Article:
Mitigation of Linear Accelerations and Shear Forces During Drop Head Simulated Falls

Mitigation of Linear Accelerations and Shear Forces During Drop Head Simulated Falls

Stephen Carlson (Lakehead University, Thunder Bay, Canada), Carlos Zerpa (Lakehead University, Thunder Bay, Canada), Eryk Przysucha (Lakehead University, Thunder Bay, Canada) and Paolo Sanzo (Lakehead University, Thunder Bay, Canada)
DOI: 10.4018/IJEACH.2019070103

Abstract

The danger and risk associated with ice hockey has led to the development of new helmet technologies and testing protocols to minimize the risk of traumatic brain injuries or concussions. Researchers believe that understanding helmet performance across different impact locations and angles during head collisions helps inform helmet manufacturers in the development of helmet testing protocols for brain injury prevention. Based on these beliefs and concerns, this study examined the dynamic interaction of neck compliance, helmet location, and angle of impact in mitigating linear acceleration and shear forces. The results support the hypothesis that an increasing angle of impact decreases peak linear acceleration and increases shear force. Decreasing neck compliance, however, decreases peak linear acceleration and shear force for some helmet impact locations but not all of them. These results add to the literature by implementing a new helmet testing protocol to provide information beyond traditional measures of peak linear acceleration used in current helmet testing standards.
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Background

The sport of ice hockey contains the highest incident of concussion and head injury per participant in all of sports (Kendall et al., 2012). In Canada, for example, 3.78% of sport-related emergency room visits in a year related to head injuries experienced by people while playing ice hockey. Among these head injuries, concussions seemed to be the most prevalent type of head injury (Wennberg & Tator, 2003). A concussion or mild traumatic brain injury (mTBI) is “an alteration in brain function, or evidence of brain pathology, caused by an external force” (Menon, Schwab, Wright, & Maas, 2010, p.1637).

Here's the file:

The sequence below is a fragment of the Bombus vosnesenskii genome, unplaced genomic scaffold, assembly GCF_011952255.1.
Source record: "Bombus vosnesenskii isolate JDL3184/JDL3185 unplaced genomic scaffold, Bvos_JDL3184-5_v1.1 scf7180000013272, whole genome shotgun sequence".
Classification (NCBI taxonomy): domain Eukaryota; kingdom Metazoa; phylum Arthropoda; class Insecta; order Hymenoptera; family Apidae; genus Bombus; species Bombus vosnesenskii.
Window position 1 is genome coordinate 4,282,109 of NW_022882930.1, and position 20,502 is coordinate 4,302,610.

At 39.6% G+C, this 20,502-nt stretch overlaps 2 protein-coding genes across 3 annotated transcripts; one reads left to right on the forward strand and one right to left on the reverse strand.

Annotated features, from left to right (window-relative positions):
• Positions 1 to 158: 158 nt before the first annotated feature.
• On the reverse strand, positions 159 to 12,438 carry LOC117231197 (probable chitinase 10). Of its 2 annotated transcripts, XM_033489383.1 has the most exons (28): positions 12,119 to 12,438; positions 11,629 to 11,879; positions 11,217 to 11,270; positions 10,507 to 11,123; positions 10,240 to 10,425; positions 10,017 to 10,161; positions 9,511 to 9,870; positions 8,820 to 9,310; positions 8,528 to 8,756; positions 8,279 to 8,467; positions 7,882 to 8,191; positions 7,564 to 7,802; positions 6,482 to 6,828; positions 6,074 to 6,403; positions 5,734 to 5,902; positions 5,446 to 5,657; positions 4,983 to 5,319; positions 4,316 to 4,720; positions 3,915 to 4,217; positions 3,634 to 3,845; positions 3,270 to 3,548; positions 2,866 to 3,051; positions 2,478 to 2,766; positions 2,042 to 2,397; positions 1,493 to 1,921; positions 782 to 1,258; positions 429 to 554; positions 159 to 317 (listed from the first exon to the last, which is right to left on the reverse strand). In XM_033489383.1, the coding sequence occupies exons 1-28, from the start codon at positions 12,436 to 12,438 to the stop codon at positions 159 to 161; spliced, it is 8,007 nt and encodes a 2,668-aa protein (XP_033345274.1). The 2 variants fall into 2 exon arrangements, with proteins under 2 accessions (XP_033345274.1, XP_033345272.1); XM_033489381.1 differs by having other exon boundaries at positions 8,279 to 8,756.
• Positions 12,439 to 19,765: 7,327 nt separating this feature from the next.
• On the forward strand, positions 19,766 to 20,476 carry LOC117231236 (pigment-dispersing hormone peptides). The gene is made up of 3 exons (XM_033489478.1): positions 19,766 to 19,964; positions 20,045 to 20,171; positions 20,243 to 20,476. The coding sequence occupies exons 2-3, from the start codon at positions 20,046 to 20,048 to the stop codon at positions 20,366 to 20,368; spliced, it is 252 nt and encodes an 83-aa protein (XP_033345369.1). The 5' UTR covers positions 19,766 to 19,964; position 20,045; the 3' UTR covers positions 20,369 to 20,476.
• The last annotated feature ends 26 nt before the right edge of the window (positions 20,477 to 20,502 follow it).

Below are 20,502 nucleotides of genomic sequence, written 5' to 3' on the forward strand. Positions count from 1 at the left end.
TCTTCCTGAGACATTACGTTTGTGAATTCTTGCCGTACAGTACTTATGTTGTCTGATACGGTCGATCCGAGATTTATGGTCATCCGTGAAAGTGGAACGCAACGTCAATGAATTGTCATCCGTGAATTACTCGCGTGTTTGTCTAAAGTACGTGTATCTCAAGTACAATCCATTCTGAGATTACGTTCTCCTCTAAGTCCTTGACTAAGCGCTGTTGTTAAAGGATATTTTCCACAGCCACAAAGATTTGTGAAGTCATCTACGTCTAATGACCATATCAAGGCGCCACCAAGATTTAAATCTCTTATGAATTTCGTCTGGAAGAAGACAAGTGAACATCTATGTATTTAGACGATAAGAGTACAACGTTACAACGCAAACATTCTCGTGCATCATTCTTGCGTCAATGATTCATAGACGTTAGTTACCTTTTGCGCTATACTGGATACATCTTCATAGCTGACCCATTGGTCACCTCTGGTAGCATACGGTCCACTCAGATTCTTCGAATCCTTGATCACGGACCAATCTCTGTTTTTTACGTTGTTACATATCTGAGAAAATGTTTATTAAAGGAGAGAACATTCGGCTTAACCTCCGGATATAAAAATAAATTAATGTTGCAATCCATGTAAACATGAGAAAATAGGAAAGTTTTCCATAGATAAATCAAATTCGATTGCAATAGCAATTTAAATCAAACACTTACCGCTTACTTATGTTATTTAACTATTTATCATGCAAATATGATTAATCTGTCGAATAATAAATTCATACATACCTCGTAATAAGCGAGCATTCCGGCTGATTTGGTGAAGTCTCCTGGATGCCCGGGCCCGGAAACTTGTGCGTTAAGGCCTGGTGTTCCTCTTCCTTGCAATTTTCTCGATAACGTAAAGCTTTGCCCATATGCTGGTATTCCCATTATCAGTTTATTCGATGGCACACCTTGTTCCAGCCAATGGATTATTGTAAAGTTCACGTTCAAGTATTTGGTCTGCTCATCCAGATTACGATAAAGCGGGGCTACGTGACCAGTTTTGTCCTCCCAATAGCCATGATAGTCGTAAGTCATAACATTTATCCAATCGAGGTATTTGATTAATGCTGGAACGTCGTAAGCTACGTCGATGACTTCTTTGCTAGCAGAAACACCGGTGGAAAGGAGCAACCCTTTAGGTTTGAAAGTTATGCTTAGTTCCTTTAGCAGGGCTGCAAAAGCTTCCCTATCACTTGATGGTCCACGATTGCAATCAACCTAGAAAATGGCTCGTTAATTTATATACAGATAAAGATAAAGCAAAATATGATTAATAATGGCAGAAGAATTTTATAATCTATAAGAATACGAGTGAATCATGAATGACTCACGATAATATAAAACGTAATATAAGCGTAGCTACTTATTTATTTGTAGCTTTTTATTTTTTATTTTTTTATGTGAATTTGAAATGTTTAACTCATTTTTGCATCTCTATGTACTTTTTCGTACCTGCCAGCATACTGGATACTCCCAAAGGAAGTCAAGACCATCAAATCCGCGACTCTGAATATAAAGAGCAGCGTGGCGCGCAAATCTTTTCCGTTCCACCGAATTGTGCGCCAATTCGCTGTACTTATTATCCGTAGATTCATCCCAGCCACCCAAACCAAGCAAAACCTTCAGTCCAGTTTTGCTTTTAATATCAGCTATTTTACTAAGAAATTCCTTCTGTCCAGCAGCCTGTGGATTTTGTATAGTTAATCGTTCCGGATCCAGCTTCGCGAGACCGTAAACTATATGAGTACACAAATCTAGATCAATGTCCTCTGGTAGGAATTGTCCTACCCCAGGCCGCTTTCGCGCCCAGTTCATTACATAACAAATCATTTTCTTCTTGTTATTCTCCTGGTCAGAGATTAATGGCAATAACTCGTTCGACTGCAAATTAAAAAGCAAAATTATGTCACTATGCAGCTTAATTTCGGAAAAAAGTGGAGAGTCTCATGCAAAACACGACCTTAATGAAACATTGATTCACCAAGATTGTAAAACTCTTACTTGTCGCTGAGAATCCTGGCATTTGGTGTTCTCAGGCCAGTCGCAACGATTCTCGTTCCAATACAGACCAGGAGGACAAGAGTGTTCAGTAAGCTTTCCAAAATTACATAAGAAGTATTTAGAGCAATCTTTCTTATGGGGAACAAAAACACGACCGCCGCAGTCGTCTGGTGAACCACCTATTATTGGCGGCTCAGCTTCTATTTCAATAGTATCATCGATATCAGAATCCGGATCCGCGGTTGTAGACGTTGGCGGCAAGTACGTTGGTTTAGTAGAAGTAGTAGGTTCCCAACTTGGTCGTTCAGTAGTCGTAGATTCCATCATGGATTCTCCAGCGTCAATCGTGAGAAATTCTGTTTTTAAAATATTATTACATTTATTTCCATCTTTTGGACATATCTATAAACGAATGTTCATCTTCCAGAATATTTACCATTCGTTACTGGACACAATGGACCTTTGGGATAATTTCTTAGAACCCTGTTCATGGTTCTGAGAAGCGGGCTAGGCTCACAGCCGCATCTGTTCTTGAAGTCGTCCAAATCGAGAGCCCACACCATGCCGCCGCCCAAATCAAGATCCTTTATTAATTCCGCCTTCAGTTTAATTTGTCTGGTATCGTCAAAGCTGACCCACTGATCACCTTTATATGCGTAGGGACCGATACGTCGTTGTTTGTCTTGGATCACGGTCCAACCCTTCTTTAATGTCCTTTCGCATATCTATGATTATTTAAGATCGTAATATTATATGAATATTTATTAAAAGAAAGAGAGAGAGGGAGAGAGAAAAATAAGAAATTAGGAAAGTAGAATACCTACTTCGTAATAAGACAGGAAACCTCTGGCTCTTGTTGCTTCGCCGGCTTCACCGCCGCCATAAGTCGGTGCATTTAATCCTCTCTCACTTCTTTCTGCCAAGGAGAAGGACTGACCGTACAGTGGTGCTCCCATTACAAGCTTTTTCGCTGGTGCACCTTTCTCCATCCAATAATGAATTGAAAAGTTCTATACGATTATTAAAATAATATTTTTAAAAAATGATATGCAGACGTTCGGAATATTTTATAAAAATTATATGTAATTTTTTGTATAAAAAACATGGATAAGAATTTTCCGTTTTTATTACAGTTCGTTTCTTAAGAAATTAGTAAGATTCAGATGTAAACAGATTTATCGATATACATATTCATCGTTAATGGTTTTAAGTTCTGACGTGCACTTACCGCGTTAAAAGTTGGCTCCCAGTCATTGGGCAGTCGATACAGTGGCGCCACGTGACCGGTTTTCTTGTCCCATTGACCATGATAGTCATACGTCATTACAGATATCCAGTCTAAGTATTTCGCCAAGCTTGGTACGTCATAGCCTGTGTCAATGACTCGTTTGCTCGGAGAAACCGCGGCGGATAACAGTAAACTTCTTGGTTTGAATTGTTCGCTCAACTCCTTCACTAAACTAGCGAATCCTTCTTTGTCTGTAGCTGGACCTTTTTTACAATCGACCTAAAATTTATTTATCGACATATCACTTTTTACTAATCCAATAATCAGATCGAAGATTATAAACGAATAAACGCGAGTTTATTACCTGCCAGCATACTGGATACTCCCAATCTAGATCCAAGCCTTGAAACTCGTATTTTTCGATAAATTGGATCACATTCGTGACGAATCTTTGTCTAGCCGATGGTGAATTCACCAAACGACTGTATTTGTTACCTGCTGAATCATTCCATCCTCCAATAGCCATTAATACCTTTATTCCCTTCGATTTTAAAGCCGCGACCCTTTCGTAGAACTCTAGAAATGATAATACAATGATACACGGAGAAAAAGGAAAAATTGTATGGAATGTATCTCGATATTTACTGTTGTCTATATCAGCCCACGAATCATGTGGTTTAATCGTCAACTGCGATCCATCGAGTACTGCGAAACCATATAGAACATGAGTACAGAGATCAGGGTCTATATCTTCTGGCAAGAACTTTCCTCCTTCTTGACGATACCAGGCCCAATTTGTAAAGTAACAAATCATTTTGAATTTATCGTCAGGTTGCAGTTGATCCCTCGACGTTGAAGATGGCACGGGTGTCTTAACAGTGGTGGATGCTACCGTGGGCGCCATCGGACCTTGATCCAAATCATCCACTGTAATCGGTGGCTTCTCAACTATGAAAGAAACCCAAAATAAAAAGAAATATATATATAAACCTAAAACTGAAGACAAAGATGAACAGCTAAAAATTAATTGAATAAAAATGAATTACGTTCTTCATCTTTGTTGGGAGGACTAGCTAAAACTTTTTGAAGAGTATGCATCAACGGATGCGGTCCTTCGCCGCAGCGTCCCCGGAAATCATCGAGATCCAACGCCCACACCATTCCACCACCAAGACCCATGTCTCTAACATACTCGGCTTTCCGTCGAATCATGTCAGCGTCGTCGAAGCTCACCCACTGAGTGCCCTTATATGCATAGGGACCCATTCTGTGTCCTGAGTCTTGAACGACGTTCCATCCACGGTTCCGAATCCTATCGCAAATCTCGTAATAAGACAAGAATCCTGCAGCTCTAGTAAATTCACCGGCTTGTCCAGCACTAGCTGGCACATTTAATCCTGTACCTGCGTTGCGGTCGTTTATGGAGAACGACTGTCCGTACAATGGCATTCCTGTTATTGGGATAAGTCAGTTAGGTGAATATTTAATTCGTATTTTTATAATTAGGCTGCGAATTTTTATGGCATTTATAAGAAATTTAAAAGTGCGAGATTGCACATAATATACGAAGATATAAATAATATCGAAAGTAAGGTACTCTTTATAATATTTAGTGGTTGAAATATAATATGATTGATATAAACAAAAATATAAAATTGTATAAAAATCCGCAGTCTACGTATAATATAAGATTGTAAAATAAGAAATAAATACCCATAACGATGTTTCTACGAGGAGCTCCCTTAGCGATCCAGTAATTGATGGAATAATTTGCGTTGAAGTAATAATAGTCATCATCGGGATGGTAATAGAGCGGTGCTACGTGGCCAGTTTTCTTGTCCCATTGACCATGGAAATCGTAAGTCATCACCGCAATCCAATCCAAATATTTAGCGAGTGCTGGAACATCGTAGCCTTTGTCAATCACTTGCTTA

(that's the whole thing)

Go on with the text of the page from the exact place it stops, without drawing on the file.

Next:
The elevated incident of concussions in the sport of ice hockey relates to the high level of impact forces to the head experienced by individuals while playing the sport (Post, Oeur, Hoshizaki, & Gilchrist, 2011; Wennberg & Tator, 2003). These impacts forces result in either linear or rotational accelerations affecting the brain matter and consequently producing concussions (Meaney & Smith, 2011). Linear acceleration refers to a vector quantity representing the rate of change of linear velocity over time measured in units of g (Gimbel & Hoshizaki, 2008). A g unit signifies a multiple of the acceleration due to gravity (Post, Oeur, Hoshizaki, & Gilchrist, 2011). Angular acceleration, on the other hand, refers to a vector quantity representing the change in angular velocity over time measured in radians per second squared (McLean & Anderson, 1997).

Peak linear acceleration represents the most frequent measure used to assess head injuries and helmet performance in the sport of ice hockey. The magnitude of the linear accelerations seems to indicate the severity of the head injury due to the impact (Gurdjian et al., 1968). The magnitude of the rotational accelerations, on the other hand, seems to be more associated with high levels of tissue strain and brain damage (King, Yang, Zhang, & Hadry, 2003).

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